Billy Wilder’s Double Indemnity: The Imperfect Murder

1938: A young insurance salesman going by the name of Walter Neff (Fred MacMurray) meets the enchanting wife of one his clients, a one Phyllis Dietrichson (Barbara Stanwyck). One thing leads to another and an affair ensues. She proposes that they kill her husband to receive the money from an accident insurance policy. Walter makes plans to double their takings based on the double indemnity clause. When Mr Dietrichson (Tom Powers) is found dead on a traintrack, the police pass it off as an accident. Yet, Walter’s business partner Barton Keyes (Edward G. Robinson) does not buy this “accidental death” and thinks that Phyllis killed her husband with the help of another man.

Even today, with modern dramas that follow homicides, finding out “who dunnit” at the beginning is virtually unheard of. Yet, in Double Indemnity, it is highly effective in the way the story is told and allows viewers to focus their attention on other bits of the story. Perhaps this was the intention when Billy Wilder (The Apartment) pitched it to Paramount. Rather than trying to find out who committed the crime, we are more interested in how it was executed and what mistakes were made in what seemingly looked like a perfect murder. We’re also forced to take an interest in how Keyes came to his conclusion and what kind of guy Neff is, and whether we should at all feel bad for him.

The MacMurray-Stanwyck double act in Billy Wilder’s film is really great, truly a tour de force
(Double Indemnity, Paramount Pictures)

Barbara Stanwyck as Phyllis reminds me very much of Blanche (Vivien Leigh) in Elia Kazan’s A Streetcar Named Desire. They’re both cold and ruthless manipulators of men. They have no conscience when it comes to toying with other people’s lives. It just so happens that in Double Indemnity, that included death as well. Both characters are “femme fatale” who use their attractiveness and emotional detachment to get someone into a scheme, almost always a man ready to be tainted by the thrills of a love affair. The woman always benefits more than the man, and he almost always ends up dead which is normally the case all too often for the woman too.

Stanwyck and MacMurray are magnetic. Not only to each other, but to the audience too. It’s one of the most authentic portrayals of a relationship I’ve ever laid my eyes upon. They’re both mutually calculating which is why I can now see why Frank (Spacey) and Claire (Wright) recited a scene from the movie in season five of House of Cards. Yet, their interactions are often too perfect, too calculated to the point that it makes you predict that they will betray each other. Both of them plan everything, even down to small conversations with each other. And this ultimately presents to us that both Walter and Phyllis are as sinister as the double indemnity clause in the insurance policy.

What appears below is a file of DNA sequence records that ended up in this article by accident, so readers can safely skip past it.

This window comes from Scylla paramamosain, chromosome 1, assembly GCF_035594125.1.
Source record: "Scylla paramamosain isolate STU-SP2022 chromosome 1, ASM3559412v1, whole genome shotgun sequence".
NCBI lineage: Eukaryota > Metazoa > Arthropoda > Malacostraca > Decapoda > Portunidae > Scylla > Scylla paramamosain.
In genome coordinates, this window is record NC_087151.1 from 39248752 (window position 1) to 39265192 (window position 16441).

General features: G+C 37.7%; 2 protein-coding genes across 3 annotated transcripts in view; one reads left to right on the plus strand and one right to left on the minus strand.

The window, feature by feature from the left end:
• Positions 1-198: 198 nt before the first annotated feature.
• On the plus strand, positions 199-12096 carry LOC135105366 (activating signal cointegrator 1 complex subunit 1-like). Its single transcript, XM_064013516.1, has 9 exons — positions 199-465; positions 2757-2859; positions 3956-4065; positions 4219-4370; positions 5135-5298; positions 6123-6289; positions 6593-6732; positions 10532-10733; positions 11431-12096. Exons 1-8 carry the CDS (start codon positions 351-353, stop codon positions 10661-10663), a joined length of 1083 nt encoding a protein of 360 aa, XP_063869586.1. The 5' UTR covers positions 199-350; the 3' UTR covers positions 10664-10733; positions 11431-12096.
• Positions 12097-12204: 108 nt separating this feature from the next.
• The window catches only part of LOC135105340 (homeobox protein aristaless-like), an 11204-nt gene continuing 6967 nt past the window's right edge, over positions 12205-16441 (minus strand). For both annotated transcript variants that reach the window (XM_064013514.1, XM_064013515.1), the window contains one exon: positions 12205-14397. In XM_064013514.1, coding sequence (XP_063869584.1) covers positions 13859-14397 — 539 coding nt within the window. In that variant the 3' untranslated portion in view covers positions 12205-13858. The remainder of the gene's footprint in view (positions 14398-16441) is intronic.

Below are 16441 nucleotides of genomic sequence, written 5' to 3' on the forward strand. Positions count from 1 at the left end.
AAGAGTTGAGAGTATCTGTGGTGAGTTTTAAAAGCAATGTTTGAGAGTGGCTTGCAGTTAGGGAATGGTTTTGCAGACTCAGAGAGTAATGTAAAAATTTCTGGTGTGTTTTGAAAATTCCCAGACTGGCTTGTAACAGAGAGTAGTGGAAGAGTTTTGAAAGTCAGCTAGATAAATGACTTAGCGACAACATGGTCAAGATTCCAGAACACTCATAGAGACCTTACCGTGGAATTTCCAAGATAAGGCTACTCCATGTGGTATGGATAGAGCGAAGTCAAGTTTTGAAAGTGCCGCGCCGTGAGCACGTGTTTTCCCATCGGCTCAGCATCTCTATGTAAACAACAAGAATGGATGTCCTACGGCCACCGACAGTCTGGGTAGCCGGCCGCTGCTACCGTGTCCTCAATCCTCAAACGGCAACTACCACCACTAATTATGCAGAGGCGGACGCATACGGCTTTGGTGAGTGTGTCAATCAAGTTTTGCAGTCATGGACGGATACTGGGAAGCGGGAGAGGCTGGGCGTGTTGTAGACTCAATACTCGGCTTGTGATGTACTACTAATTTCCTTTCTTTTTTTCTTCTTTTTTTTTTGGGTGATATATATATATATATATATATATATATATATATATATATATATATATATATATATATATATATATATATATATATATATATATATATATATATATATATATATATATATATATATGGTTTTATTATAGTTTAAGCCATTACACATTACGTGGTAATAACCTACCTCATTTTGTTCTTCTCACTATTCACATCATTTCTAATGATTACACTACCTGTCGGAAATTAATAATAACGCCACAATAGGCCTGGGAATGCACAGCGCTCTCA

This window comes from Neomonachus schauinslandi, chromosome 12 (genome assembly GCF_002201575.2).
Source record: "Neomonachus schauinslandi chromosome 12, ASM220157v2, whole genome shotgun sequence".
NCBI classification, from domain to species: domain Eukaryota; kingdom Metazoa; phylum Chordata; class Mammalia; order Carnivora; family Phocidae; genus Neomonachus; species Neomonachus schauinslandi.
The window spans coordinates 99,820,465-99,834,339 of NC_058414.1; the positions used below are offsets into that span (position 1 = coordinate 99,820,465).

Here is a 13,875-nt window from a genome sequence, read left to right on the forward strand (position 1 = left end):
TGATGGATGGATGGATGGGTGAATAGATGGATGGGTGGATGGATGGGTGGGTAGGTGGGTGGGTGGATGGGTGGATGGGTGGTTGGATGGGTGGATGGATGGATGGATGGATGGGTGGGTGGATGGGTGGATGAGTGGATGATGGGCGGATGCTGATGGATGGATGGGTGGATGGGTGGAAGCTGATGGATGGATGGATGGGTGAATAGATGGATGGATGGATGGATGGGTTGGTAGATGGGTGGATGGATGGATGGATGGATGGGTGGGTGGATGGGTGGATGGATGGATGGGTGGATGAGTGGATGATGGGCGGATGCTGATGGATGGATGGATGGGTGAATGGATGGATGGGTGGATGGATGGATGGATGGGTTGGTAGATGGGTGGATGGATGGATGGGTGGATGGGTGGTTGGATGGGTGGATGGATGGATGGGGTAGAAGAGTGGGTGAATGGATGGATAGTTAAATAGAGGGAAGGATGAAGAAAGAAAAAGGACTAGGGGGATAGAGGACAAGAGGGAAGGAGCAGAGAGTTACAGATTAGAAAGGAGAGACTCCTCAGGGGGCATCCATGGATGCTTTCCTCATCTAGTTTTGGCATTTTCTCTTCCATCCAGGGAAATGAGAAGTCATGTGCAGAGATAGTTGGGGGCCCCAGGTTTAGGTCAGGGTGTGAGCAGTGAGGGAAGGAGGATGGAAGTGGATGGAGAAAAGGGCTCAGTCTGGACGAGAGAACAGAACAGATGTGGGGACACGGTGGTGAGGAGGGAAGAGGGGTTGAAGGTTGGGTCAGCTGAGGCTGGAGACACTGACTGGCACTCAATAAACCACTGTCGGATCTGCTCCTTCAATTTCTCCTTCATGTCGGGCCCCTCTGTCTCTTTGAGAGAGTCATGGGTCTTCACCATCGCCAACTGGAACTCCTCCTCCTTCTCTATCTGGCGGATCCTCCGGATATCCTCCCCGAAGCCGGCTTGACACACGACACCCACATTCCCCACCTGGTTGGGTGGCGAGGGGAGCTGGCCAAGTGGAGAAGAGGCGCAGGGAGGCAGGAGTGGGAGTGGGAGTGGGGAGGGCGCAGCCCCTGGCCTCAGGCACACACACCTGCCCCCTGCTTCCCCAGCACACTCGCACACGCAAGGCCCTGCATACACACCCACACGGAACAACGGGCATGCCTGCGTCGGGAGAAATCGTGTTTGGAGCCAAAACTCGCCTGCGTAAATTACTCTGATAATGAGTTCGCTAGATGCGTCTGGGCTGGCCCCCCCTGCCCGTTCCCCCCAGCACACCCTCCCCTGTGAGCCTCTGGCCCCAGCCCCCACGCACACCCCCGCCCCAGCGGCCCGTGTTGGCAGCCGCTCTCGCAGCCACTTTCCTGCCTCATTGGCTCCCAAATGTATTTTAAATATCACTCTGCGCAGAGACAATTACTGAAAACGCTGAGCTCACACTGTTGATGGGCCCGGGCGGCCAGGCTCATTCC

There’s no affair as toxic as one that sprouted from one’s desire to kill their spouse for money
(Double Indemnity, Paramount Pictures)

“I liked the way that anklet bit into her leg. I wanted to see her again, up close, without that silly staircase between us” says Neff. We all know insurance salesman along traffic wardens, politicians and lawyers have been labelled as crafty bloodsuckers. Sometimes, snake is a word attached to them. But Walter Neff takes this too new heights. And this is Fred MacMurray in the role. He was a man known for doing light comedies and coming into film noir was a risk. But he’s edgy, sharp and immoral. He’s a wolf in sheep’s clothing and he manages to hide it well from everyone, including his boss (Robinson). And Stanwyck made ‘The Bad Girl’ role in films to come, not just in film noir.

Based on the novel of the same name by James Cain (Mildred Pierce) and directed by Billy Wilder (The Lost Weekend), Double Indemnity works because it’s a story ordinary people can see themselves in. A materialistic woman is trapped in a loveless / bad marriage who jumps on an opportunity when it presents itself. They say “men only have one thing on their minds” and Walter Neff is an embodiment of that. He’s in love with her and is only thinking about sex. Phyllis exploits his infatuation and turns the dial up to one thousand. When it comes to her, he thinks with emotion. And when it comes to crime stories, it’s acts of feeling that allow the culprits to lose their resolve.

Double Indemnity has to be one of the best-acted films I’ve ever seen, truly impeccable performances
(Double Indemnity, Paramount Pictures)

From the acting to the cinematography to the direction to the general look of the film, this picture gave me chills throughout. With seven Oscar-nominations to its name including Best Picture and Best Actress for Barbara Stanwyck, Double Indemnity ticks all right boxes and should be on every film fan’s radar if they have not seen it already.

When Barbara met Fred, a match made in murder; and it’s fantastic